Foldable Cube - Print Flat

by DesignMakeTeach, published

Foldable Cube - Print Flat by DesignMakeTeach Apr 17, 2013
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30mm Foldable Cube that is printed flat and then folded into shape. Prints fast and all the sides of the cube are smooth. Can be used to explore the properties of a platonic solid or can make an LED light.

UPDATE: K12 Lesson ideas for this thing can be found at http://designmaketeach.com/2013/05/01/lesson-idea-the-3d-printed-foldable-cube/


30mm Foldable Cube that is printed flat and then folded into shape. Must be glued or taped to create a permanent cube. Use rubber bands to hold design together while glue is drying. Can be printed with or without infill. Examples were printed with PLA.

The initial design consideration was to create a cube that had a smooth texture on all sides with accurate dimensions. Cubes printed as a single object on a hobby FDM printer can have a smooth bottom, layered sides and textured top. The foldable design ensures consistent, flat faces. An additional advantage is that the cube can be stored/transported flat then assembled later saving space.

Students can use the Foldable Cube to explore the construction of a platonic solid. The Foldable Cube can be placed over a light source or an LED can be added to make a small cube light. Crude example of LED bulb taped to CR2032 battery is shown.

Would like to increase the number of times the sides can be folded before it breaks. Current thickness of the folded edges are 0.2mm.

Note for Printing on a Makerbot Replicator 2: The print must be oriented (rotated) on the build platform so the infill lines are as perpendicular as possible to the folds. If the infill lines are parallel to the folds the folds will crack. In an earlier version of Makerware the print could be rotated to the optimal 45 degree angle to create a hinges from the threads of plastic. New version of Makerware will cause the infill to run parallel to the folds at 45 degrees. We've had success rotating the print to approximately 30 degrees.

Slic3r users have reported success with a concentric fill pattern.

Original design created by DesignMakeTeach.com using FreeCAD.

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In the stl-file itself there is no material defined to connect the squares to each other.
As a workaround I added in the CAD-CAM-Software Cura an outline of 3 lines beginning at distance zero.

How about a version that has snap-in hinges build through small ball-joints?
something like this http://www.thingiverse.com/thing:5545

Yazzo UClip Hinged

There is a 0.2mm skin on the model that connects the squares. You can zoom in on the Thingiview and see that everything is connected properly.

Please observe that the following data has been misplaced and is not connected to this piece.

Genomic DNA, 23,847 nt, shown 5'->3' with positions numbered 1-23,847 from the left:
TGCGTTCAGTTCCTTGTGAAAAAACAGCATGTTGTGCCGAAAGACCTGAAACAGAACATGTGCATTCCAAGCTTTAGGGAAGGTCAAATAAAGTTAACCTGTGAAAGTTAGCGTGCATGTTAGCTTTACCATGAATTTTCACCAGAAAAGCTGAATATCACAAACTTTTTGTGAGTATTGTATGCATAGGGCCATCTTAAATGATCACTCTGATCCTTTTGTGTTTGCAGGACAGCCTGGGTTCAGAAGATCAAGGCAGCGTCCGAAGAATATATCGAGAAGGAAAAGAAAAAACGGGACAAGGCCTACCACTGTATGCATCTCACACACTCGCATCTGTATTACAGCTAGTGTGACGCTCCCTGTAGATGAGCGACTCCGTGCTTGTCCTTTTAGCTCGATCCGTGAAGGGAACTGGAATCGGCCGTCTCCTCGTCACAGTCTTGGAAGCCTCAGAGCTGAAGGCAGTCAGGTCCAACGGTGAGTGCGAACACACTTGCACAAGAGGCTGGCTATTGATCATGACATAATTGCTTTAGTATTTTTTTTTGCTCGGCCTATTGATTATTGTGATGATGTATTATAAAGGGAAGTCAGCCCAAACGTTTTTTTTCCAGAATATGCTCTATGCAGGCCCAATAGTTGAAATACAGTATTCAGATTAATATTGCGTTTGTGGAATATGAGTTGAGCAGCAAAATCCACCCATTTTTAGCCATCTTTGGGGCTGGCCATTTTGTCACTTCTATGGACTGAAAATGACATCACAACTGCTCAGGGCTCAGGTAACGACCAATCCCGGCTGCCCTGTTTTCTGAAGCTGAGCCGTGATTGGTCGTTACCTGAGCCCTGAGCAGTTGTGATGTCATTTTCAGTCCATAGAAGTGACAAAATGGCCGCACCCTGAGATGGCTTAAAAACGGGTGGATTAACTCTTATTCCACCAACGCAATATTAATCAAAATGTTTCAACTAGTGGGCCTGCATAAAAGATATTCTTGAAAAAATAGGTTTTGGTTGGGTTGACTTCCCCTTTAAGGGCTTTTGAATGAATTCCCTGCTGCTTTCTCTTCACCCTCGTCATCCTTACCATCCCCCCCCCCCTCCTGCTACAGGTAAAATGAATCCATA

If it is not printing for you, then it may be that you have set a layer height in your slicer that is higher than 0.2mm.

I would enjoy trying your snap-in hinge model.

OK I understand. So I suggest you should add some words about how to print the 0,2mm hinge in the instructions.

In the meantime I found this thing

That's exactly what I meant with snap hinge. I'm not familiar with OpenSCAD or any other CAD-sofwtare to such things

Hi, I'm using Rhino and cannot seem to make holes in any of the surfaces! Can anyone help?

="thingiverse-11bf348a0e5160090e0222078804f4a3:disqus" href="http://disqus.com/thingiverse-11bf348a0e5160090e0222078804f4a3/hwiguna Take a look at http://www.thingiverse.com/thing:185859http://www.thingiverse.com/thi...
I think that is a pretty cool design. Possible to either add solid sides to her design or possible add a dimple latch to mine.

Polyhedra - Hinged Nets and Snap Tiles

This is very clever! I wonder if it is possible to design latches on the inside surfaces so the box snaps into itself?!

Found that when printing this with MakerWare on a Makerbot that the folds are stronger if model is rotated 45 degrees on the build plate.

I would be interested in hearing how well other materials such as ABS or Nylon fold.

I have designed and printed a tetrahedron but need to fix a hole in the .stl and settle on the final scale. I want to be sure an LED throwie will fit inside. I have a page full of ideas using the foldable concept and will be slowly working on them between other instructional projects.

I plan on writing some lesson ideas for using the Foldable Cube in the classroom. I'll post an update when the article is up on the http://designmaketeach.comdesignmaketeach.com blog.

Are you going to do the rest of the platonic solids too?